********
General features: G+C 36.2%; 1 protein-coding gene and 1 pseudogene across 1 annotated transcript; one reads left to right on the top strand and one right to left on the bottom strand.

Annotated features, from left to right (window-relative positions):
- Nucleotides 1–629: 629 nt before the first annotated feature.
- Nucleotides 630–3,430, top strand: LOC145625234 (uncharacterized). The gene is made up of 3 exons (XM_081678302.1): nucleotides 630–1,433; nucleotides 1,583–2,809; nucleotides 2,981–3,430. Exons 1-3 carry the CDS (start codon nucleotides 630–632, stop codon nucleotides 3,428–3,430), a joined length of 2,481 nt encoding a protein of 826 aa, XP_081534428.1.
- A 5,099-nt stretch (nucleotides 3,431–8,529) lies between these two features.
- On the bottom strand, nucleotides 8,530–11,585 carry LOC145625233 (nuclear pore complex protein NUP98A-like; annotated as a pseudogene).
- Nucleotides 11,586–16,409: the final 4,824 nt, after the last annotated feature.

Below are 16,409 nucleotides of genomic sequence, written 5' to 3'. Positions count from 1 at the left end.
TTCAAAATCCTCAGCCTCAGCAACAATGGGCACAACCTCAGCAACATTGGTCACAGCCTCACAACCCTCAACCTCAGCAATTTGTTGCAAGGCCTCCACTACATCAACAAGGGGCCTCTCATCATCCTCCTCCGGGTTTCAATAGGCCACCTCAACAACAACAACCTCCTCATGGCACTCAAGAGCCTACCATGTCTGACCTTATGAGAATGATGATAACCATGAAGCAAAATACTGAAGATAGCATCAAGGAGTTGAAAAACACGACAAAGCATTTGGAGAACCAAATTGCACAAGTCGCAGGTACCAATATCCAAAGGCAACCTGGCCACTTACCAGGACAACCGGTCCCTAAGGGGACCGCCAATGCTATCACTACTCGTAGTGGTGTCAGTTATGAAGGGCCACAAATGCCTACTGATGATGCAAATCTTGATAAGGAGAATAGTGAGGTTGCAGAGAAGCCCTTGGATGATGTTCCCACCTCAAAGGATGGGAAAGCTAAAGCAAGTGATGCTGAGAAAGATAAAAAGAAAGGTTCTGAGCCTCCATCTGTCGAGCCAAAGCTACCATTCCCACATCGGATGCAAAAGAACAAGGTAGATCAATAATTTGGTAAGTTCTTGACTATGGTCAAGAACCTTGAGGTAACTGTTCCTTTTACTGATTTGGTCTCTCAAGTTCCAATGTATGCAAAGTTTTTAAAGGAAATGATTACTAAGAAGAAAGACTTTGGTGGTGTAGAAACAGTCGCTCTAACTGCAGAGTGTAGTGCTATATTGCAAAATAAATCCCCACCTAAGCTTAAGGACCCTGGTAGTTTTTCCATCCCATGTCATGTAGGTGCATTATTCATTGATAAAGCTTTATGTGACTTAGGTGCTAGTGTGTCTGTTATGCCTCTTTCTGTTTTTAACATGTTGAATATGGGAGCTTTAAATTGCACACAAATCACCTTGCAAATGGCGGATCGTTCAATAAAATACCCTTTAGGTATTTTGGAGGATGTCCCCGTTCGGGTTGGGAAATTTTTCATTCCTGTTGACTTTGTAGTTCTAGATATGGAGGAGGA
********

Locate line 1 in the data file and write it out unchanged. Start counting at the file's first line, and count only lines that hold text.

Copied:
General features: G+C 36.2%; 1 protein-coding gene and 1 pseudogene across 1 annotated transcript; one reads left to right on the top strand and one right to left on the bottom strand.